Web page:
2008-11-29 / News

ODOT defines I-70 detour plan

By Scott Rawdon

HEBRON - ODOT District 5 representatives said Nov. 17 that the agency will adopt its draft plan to handle I-70 closures near the Ohio 79 interchange as the final plan. There may be a mock highway closure early 2009 to test the plan.

The Nov. 17 meeting in the Hebron Municipal Complex was the last of three meetings to discuss options for handling I-70 traffic, should the interstate close temporarily. Representatives from Hebron, Buckeye Lake, the Licking County Sheriff's Officeand Licking County joined ODOT in the discussions.

Closures of I-70 near the Ohio 79 intersection are particularly troublesome for the Village of Hebron because US 40 runs straight through the village. Interstate traffic has been frequently been diverted onto U.S. 40 through Hebron. The snarl of cars and trucks basically cuts the village in half as miles of traffic crawls through Hebron. Some residents are blocked in their driveways, school busescan't make their stops, and emergency vehicles have nowhere to go.

ODOT designed several "plays" to redirect traffic around flooded areas of I-70 while minimizing traffic problems for the villages of Hebron and Buckeye Lake.

• Play 1: When only I-70 eastbound is closed. During most floods, the I-70 eastbound lane is the first to flood. I-70 east between state routes 37 and 79 closes first. Whenever the westbound lane is open, I-70 eastbound traffic will exit at Ohio 37. Trucks will travel south on Ohio 37 and turn left onto Ohio 79 and travel east through the Village of Buckeye Lake. They will re-enter I-70 at the Ohio 79 entrance ramp and continue eastbound.

Cars will exit at Ohio 37 and travel north and turn right onto US 40, traveling east through the Village of Hebron. Cars will turn south onto Ohio 79 and re-enter I-70 at Ohio 79 entrance ramp and continue eastbound.

• Play 1A: Play 1A is identical to Play 1, except detoured cars are directed east on US 40 all the way to the Ohio 13 interchange.

• Play 2: I-70 westbound may eventually close as floodwaters rise. When I-70 is completely blocked, all westbound traffic will exit at Ohio 79 and travel north to US 40, then west through Hebron to rejoin I-70 at its Ohio 37 interchange. Eastbound traffic will exit at Ohio 37 and travel south to Ohio 79, turn left and travel east through Buckeye Lake, rejoining I-70 east at its Ohio 79 interchange.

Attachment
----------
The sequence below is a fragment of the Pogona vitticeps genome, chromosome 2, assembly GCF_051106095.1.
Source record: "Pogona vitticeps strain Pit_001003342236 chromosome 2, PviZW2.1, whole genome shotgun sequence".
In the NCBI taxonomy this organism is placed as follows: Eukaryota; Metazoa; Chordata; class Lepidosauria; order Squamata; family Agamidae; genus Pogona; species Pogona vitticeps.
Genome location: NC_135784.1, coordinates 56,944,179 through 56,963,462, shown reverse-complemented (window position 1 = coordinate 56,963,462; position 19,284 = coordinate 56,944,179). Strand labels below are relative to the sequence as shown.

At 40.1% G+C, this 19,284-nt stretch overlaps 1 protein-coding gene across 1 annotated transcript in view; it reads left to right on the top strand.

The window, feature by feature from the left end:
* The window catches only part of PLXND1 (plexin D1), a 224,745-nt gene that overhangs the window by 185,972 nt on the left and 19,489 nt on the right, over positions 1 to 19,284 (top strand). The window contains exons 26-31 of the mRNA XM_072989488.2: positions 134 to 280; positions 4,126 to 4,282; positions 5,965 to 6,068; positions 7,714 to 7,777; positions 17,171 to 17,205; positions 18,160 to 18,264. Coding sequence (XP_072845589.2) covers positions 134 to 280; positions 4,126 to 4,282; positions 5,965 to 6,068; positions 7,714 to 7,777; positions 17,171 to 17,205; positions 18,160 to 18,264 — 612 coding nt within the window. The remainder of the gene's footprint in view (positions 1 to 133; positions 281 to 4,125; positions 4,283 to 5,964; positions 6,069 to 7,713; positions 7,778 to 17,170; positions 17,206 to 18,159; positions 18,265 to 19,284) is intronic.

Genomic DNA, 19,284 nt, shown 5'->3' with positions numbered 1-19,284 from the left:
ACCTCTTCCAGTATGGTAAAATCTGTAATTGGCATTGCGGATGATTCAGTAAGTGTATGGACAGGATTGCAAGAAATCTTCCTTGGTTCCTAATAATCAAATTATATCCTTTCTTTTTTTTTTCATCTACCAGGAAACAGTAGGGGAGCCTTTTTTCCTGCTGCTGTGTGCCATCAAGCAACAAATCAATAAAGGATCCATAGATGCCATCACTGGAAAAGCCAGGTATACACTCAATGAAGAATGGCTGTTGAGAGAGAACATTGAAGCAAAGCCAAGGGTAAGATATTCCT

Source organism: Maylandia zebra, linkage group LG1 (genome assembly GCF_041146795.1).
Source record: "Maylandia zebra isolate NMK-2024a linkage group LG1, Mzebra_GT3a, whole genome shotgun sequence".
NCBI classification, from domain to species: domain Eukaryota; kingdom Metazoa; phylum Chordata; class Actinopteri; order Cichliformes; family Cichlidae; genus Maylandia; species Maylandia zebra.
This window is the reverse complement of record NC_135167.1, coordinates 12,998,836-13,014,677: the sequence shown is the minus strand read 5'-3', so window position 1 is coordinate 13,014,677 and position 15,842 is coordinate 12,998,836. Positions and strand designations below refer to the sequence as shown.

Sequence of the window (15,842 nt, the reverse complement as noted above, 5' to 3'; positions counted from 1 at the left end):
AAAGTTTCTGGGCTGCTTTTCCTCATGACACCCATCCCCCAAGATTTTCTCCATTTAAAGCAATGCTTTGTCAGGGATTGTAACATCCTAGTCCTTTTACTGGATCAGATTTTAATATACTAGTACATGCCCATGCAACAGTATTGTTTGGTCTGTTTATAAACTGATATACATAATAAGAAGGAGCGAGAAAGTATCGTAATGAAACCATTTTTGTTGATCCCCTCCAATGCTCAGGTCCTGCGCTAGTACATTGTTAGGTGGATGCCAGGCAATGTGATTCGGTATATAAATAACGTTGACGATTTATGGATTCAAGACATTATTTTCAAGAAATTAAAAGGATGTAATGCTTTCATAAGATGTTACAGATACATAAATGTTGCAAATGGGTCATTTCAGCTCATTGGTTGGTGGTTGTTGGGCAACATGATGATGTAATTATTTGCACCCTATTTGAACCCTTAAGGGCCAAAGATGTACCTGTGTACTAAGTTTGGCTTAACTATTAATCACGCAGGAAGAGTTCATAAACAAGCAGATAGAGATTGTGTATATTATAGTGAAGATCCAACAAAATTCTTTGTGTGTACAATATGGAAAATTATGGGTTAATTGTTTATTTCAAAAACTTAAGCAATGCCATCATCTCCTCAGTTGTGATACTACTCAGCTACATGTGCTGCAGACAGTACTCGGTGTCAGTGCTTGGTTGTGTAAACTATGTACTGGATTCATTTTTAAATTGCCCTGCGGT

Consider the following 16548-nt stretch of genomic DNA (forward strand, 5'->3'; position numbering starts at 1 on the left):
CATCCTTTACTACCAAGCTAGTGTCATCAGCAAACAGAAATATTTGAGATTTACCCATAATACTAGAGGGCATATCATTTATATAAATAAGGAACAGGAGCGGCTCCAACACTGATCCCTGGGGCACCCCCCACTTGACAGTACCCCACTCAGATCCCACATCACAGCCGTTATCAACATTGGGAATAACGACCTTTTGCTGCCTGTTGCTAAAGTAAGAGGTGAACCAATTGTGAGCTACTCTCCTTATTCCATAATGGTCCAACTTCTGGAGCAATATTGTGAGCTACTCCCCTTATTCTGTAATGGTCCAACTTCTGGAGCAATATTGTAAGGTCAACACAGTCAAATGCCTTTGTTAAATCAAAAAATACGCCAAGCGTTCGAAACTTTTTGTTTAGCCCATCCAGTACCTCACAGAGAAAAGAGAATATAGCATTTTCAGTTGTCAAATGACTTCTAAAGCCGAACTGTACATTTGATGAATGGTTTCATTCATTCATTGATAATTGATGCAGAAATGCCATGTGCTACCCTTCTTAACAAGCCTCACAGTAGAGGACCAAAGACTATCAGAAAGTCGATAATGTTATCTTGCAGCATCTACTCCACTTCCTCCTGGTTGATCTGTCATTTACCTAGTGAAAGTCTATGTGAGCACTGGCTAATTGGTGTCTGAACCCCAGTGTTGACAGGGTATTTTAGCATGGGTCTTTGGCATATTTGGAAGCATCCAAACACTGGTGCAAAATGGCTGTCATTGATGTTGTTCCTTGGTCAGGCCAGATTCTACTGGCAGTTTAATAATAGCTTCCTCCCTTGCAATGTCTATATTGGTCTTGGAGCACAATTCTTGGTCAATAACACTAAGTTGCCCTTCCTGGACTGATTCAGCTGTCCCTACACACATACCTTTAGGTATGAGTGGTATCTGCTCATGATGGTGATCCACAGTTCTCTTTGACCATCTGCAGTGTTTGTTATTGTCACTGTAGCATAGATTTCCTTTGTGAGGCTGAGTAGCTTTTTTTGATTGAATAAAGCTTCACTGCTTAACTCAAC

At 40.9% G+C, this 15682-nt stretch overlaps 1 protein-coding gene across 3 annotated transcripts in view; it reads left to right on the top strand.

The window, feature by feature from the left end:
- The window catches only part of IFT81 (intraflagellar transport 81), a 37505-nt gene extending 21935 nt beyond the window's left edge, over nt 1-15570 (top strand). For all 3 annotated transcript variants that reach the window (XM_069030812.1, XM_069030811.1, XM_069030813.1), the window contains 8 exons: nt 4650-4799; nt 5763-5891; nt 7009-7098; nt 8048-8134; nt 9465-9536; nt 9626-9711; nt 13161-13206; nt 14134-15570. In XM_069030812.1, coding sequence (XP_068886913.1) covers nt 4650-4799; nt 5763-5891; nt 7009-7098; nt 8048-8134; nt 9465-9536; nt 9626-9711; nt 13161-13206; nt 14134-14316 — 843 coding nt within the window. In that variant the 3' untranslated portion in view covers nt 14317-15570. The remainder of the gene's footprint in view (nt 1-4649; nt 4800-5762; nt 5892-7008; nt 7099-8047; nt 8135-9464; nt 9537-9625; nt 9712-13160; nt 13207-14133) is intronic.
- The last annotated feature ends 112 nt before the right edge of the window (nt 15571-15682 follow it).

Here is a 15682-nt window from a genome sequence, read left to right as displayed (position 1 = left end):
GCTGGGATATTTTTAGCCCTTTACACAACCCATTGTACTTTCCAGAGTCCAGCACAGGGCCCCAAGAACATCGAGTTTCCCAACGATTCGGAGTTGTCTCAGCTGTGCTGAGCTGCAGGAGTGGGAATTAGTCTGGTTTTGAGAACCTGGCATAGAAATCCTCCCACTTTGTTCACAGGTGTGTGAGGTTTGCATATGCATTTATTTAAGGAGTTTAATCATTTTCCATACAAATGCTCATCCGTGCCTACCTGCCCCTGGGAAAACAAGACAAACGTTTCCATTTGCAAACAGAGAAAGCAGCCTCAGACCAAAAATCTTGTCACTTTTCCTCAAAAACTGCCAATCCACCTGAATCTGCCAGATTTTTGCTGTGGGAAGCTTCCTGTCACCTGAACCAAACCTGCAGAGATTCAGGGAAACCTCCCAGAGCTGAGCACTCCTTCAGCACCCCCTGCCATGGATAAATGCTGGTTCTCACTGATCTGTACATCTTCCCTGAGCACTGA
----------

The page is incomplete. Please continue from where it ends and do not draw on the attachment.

• Play 3: In the event I-70 westbound closes, but eastbound lanes remain open, cars and trucks will take separate routes similar to Play 1, but trucks will travel north through Hebron, and cars will travel south through Buckeye Lake.

ODOT District 5 spokeswoman Kate Stickle said the only change made to the final plays from what ODOT presented in October was the Licking County Area Transportation Study's suggestion to for more road signs to direct traffic around the flooded areas.

Stickle said that after all the signs are in place, ODOT will schedule a mock closure to test its plays. She added it would be at least a couple of months before the signs arrive and are installed. During the mock closure, she said, ODOT crews and other involved parties - such as the Hebron and Buckeye Lake police, the Ohio State Highway Patrol, and the Licking County Sheriff's Office- will have a "walk through" of everyone's duties during an actual closure. Crews will be on the roadway, at intersections, and listening to radios as if preparing for an actual closure.

No traffic will be rerouted, nor will rerouting signs be displayed to traffic, said Stickle. She said the mock closure will simply be a simulation for ODOT's and local law enforcement's sake and will not affect traffic.

"We will do this without impeding motorists, but at the same time prepare ourselves for closure," said Stickle.

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